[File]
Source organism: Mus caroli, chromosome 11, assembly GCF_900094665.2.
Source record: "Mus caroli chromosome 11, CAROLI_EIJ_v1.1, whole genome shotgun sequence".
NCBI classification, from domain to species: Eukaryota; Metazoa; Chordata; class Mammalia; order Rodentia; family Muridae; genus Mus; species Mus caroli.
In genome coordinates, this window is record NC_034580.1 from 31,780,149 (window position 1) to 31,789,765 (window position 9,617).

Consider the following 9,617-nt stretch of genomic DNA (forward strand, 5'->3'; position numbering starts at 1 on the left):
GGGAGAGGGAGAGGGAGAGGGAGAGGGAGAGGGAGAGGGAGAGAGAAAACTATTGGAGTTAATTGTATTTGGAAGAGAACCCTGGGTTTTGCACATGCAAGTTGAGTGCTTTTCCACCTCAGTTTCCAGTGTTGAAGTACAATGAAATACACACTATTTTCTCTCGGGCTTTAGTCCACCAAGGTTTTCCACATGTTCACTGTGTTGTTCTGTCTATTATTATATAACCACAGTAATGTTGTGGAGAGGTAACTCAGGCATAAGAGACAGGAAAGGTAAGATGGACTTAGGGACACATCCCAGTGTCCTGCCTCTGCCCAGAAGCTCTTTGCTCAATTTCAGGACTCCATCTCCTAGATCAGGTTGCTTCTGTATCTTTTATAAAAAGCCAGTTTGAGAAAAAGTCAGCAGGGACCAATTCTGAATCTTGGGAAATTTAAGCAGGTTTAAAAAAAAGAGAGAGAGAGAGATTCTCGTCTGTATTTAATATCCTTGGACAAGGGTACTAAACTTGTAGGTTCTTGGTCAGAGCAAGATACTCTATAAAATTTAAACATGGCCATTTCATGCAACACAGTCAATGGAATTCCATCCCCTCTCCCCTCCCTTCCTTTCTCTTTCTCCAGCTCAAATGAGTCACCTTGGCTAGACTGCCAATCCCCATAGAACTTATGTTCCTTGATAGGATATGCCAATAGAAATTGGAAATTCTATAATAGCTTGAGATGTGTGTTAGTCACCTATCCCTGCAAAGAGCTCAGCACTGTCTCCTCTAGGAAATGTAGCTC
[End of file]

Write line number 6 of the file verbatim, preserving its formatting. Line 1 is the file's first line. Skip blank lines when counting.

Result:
GGGAGAGGGAGAGGGAGAGGGAGAGGGAGAGGGAGAGGGAGAGAGAAAACTATTGGAGTTAATTGTATTTGGAAGAGAACCCTGGGTTTTGCACATGCAAGTTGAGTGCTTTTCCACCTCAGTTTCCAGTGTTGAAGTACAATGAAATACACACTATTTTCTCTCGGGCTTTAGTCCACCAAGGTTTTCCACATGTTCACTGTGTTGTTCTGTCTATTATTATATAACCACAGTAATGTTGTGGAGAGGTAACTCAGGCATAAGAGACAGGAAAGGTAAGATGGACTTAGGGACACATCCCAGTGTCCTGCCTCTGCCCAGAAGCTCTTTGCTCAATTTCAGGACTCCATCTCCTAGATCAGGTTGCTTCTGTATCTTTTATAAAAAGCCAGTTTGAGAAAAAGTCAGCAGGGACCAATTCTGAATCTTGGGAAATTTAAGCAGGTTTAAAAAAAAGAGAGAGAGAGAGATTCTCGTCTGTATTTAATATCCTTGGACAAGGGTACTAAACTTGTAGGTTCTTGGTCAGAGCAAGATACTCTATAAAATTTAAACATGGCCATTTCATGCAACACAGTCAATGGAATTCCATCCCCTCTCCCCTCCCTTCCTTTCTCTTTCTCCAGCTCAAATGAGTCACCTTGGCTAGACTGCCAATCCCCATAGAACTTATGTTCCTTGATAGGATATGCCAATAGAAATTGGAAATTCTATAATAGCTTGAGATGTGTGTTAGTCACCTATCCCTGCAAAGAGCTCAGCACTGTCTCCTCTAGGAAATGTAGCTC